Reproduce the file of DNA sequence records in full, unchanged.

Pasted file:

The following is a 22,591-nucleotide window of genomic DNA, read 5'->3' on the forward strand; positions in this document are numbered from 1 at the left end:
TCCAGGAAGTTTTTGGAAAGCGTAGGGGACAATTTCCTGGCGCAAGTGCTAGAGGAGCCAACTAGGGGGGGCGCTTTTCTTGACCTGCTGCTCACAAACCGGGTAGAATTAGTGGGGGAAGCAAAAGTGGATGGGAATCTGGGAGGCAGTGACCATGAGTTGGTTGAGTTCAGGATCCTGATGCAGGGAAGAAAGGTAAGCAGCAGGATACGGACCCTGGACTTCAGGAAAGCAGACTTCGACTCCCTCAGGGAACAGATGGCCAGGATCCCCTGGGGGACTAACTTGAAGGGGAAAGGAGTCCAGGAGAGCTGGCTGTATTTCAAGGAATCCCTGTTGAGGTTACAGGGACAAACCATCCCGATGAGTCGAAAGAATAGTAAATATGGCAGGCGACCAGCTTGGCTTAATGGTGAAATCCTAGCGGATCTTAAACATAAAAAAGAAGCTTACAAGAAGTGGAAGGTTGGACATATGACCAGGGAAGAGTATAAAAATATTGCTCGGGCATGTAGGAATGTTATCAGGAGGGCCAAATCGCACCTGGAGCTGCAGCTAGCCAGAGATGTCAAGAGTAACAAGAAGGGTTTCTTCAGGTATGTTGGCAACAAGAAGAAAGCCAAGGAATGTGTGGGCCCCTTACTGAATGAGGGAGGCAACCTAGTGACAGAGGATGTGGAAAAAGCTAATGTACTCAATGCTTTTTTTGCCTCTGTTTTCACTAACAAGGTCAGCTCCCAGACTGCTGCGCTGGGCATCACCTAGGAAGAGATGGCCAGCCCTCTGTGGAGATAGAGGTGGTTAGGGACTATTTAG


The following is a 22,591-nucleotide window of genomic DNA, read 5'->3' on the forward strand; positions in this document are numbered from 1 at the left end:
TCCAGGAAGTTTTTGGAAAGCGTAGGGGACAATTTCCTGGCGCAAGTGCTAGAGGAGCCAACTAGGGGGGGCGCTTTTCTTGACCTGCTGCTCACAAACCGGGTAGAATTAGTGGGGGAAGCAAAAGTGGATGGGAATCTGGGAGGCAGTGACCATGAGTTGGTTGAGTTCAGGATCCTGATGCAGGGAAGAAAGGTAAGCAGCAGGATACGGACCCTGGACTTCAGGAAAGCAGACTTCGACTCCCTCAGGGAACAGATGGCCAGGATCCCCTGGGGGACTAACTTGAAGGGGAAAGGAGTCCAGGAGAGCTGGCTGTATTTCAAGGAATCCCTGTTGAGGTTACAGGGACAAACCATCCCGATGAGTCGAAAGAATAGTAAATATGGCAGGCGACCAGCTTGGCTTAATGGTGAAATCCTAGCGGATCTTAAACATAAAAAAGAAGCTTACAAGAAGTGGAAGGTTGGACATATGACCAGGGAAGAGTATAAAAATATTGCTCGGGCATGTAGGAATGTTATCAGGAGGGCCAAATCGCACCTGGAGCTGCAGCTAGCCAGAGATGTCAAGAGTAACAAGAAGGGTTTCTTCAGGTATGTTGGCAACAAGAAGAAAGCCAAGGAATGTGTGGGCCCCTTACTGAATGAGGGAGGCAACCTAGTGACAGAGGATGTGGAAAAAGCTAATGTACTCAATGCTTTTTTTGCCTCTGTTTTCACTAACAAGGTCAGCTCCCAGACTGCTGCGCTGGGCATCACCTAGGAAGAGATGGCCAGCCCTCTGTGGAGATAGAGGTGGTTAGGGACTATTTAG